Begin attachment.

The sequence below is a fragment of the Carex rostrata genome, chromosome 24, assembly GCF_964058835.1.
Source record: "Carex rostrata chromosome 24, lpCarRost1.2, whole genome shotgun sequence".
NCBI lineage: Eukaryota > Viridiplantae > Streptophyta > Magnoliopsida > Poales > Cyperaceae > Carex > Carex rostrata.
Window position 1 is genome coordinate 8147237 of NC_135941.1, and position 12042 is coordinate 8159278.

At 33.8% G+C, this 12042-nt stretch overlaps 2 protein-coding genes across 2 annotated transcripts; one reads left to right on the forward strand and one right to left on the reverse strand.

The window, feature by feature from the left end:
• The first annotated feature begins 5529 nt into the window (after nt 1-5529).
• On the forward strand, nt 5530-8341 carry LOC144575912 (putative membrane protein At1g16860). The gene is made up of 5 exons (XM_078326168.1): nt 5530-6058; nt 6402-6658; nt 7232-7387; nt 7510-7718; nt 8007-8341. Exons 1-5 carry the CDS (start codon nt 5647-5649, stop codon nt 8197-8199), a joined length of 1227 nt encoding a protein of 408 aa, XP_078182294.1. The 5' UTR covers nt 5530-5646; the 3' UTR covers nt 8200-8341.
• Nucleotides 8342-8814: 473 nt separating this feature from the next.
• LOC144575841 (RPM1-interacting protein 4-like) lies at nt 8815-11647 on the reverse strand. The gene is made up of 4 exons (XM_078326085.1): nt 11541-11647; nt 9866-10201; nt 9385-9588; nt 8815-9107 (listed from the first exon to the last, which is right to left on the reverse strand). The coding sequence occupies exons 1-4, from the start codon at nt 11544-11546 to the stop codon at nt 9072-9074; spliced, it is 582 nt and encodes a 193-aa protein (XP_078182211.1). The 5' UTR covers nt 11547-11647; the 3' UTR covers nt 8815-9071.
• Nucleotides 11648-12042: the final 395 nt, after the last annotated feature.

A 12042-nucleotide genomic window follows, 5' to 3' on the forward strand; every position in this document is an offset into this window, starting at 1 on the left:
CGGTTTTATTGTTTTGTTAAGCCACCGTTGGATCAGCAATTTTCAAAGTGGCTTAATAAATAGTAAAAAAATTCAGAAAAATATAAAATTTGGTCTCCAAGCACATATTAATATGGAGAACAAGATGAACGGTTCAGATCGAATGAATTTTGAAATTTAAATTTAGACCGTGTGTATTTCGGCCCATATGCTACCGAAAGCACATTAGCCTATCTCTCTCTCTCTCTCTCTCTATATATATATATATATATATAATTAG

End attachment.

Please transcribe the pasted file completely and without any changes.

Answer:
The sequence below is a fragment of the Carex rostrata genome, chromosome 24, assembly GCF_964058835.1.
Source record: "Carex rostrata chromosome 24, lpCarRost1.2, whole genome shotgun sequence".
NCBI lineage: Eukaryota > Viridiplantae > Streptophyta > Magnoliopsida > Poales > Cyperaceae > Carex > Carex rostrata.
Window position 1 is genome coordinate 8147237 of NC_135941.1, and position 12042 is coordinate 8159278.

At 33.8% G+C, this 12042-nt stretch overlaps 2 protein-coding genes across 2 annotated transcripts; one reads left to right on the forward strand and one right to left on the reverse strand.

The window, feature by feature from the left end:
• The first annotated feature begins 5529 nt into the window (after nt 1-5529).
• On the forward strand, nt 5530-8341 carry LOC144575912 (putative membrane protein At1g16860). The gene is made up of 5 exons (XM_078326168.1): nt 5530-6058; nt 6402-6658; nt 7232-7387; nt 7510-7718; nt 8007-8341. Exons 1-5 carry the CDS (start codon nt 5647-5649, stop codon nt 8197-8199), a joined length of 1227 nt encoding a protein of 408 aa, XP_078182294.1. The 5' UTR covers nt 5530-5646; the 3' UTR covers nt 8200-8341.
• Nucleotides 8342-8814: 473 nt separating this feature from the next.
• LOC144575841 (RPM1-interacting protein 4-like) lies at nt 8815-11647 on the reverse strand. The gene is made up of 4 exons (XM_078326085.1): nt 11541-11647; nt 9866-10201; nt 9385-9588; nt 8815-9107 (listed from the first exon to the last, which is right to left on the reverse strand). The coding sequence occupies exons 1-4, from the start codon at nt 11544-11546 to the stop codon at nt 9072-9074; spliced, it is 582 nt and encodes a 193-aa protein (XP_078182211.1). The 5' UTR covers nt 11547-11647; the 3' UTR covers nt 8815-9071.
• Nucleotides 11648-12042: the final 395 nt, after the last annotated feature.

A 12042-nucleotide genomic window follows, 5' to 3' on the forward strand; every position in this document is an offset into this window, starting at 1 on the left:
CGGTTTTATTGTTTTGTTAAGCCACCGTTGGATCAGCAATTTTCAAAGTGGCTTAATAAATAGTAAAAAAATTCAGAAAAATATAAAATTTGGTCTCCAAGCACATATTAATATGGAGAACAAGATGAACGGTTCAGATCGAATGAATTTTGAAATTTAAATTTAGACCGTGTGTATTTCGGCCCATATGCTACCGAAAGCACATTAGCCTATCTCTCTCTCTCTCTCTCTCTATATATATATATATATATATAATTAG